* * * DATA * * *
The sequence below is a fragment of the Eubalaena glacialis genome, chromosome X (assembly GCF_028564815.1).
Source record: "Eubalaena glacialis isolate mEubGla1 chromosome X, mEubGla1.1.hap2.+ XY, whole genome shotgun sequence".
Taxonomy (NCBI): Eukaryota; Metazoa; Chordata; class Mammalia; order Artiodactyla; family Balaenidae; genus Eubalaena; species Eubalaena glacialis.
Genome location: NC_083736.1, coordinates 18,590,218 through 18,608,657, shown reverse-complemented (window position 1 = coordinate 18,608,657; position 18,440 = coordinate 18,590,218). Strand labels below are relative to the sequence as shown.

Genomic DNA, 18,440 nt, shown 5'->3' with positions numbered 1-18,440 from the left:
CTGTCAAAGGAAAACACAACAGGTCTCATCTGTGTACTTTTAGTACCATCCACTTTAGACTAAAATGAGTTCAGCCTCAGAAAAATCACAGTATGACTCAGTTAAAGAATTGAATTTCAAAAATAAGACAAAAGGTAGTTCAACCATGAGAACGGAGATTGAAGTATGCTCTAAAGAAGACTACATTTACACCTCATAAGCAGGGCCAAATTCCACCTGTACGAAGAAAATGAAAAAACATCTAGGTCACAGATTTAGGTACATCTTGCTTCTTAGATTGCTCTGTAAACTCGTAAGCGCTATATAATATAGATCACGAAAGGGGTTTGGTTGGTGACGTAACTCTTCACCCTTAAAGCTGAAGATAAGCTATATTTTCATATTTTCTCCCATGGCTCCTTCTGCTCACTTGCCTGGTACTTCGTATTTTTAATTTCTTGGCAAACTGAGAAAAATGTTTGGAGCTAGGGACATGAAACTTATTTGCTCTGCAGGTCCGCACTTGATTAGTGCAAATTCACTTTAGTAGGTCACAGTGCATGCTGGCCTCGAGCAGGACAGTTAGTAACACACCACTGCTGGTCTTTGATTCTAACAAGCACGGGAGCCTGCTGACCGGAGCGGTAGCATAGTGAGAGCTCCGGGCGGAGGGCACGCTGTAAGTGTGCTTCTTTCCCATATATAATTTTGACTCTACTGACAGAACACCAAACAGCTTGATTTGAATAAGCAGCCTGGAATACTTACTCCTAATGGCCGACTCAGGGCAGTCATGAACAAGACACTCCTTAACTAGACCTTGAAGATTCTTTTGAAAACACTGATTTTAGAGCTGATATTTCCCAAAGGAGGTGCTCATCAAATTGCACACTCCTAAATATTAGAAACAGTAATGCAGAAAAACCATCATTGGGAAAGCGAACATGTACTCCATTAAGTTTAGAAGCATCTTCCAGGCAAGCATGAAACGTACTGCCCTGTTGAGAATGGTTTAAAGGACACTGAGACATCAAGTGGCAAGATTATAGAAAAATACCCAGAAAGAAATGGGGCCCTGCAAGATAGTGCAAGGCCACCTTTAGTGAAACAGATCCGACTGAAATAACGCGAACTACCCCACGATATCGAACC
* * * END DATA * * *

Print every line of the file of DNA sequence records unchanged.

The sequence below is a fragment of the Eubalaena glacialis genome, chromosome X (assembly GCF_028564815.1).
Source record: "Eubalaena glacialis isolate mEubGla1 chromosome X, mEubGla1.1.hap2.+ XY, whole genome shotgun sequence".
Taxonomy (NCBI): Eukaryota; Metazoa; Chordata; class Mammalia; order Artiodactyla; family Balaenidae; genus Eubalaena; species Eubalaena glacialis.
Genome location: NC_083736.1, coordinates 18,590,218 through 18,608,657, shown reverse-complemented (window position 1 = coordinate 18,608,657; position 18,440 = coordinate 18,590,218). Strand labels below are relative to the sequence as shown.

Genomic DNA, 18,440 nt, shown 5'->3' with positions numbered 1-18,440 from the left:
CTGTCAAAGGAAAACACAACAGGTCTCATCTGTGTACTTTTAGTACCATCCACTTTAGACTAAAATGAGTTCAGCCTCAGAAAAATCACAGTATGACTCAGTTAAAGAATTGAATTTCAAAAATAAGACAAAAGGTAGTTCAACCATGAGAACGGAGATTGAAGTATGCTCTAAAGAAGACTACATTTACACCTCATAAGCAGGGCCAAATTCCACCTGTACGAAGAAAATGAAAAAACATCTAGGTCACAGATTTAGGTACATCTTGCTTCTTAGATTGCTCTGTAAACTCGTAAGCGCTATATAATATAGATCACGAAAGGGGTTTGGTTGGTGACGTAACTCTTCACCCTTAAAGCTGAAGATAAGCTATATTTTCATATTTTCTCCCATGGCTCCTTCTGCTCACTTGCCTGGTACTTCGTATTTTTAATTTCTTGGCAAACTGAGAAAAATGTTTGGAGCTAGGGACATGAAACTTATTTGCTCTGCAGGTCCGCACTTGATTAGTGCAAATTCACTTTAGTAGGTCACAGTGCATGCTGGCCTCGAGCAGGACAGTTAGTAACACACCACTGCTGGTCTTTGATTCTAACAAGCACGGGAGCCTGCTGACCGGAGCGGTAGCATAGTGAGAGCTCCGGGCGGAGGGCACGCTGTAAGTGTGCTTCTTTCCCATATATAATTTTGACTCTACTGACAGAACACCAAACAGCTTGATTTGAATAAGCAGCCTGGAATACTTACTCCTAATGGCCGACTCAGGGCAGTCATGAACAAGACACTCCTTAACTAGACCTTGAAGATTCTTTTGAAAACACTGATTTTAGAGCTGATATTTCCCAAAGGAGGTGCTCATCAAATTGCACACTCCTAAATATTAGAAACAGTAATGCAGAAAAACCATCATTGGGAAAGCGAACATGTACTCCATTAAGTTTAGAAGCATCTTCCAGGCAAGCATGAAACGTACTGCCCTGTTGAGAATGGTTTAAAGGACACTGAGACATCAAGTGGCAAGATTATAGAAAAATACCCAGAAAGAAATGGGGCCCTGCAAGATAGTGCAAGGCCACCTTTAGTGAAACAGATCCGACTGAAATAACGCGAACTACCCCACGATATCGAACC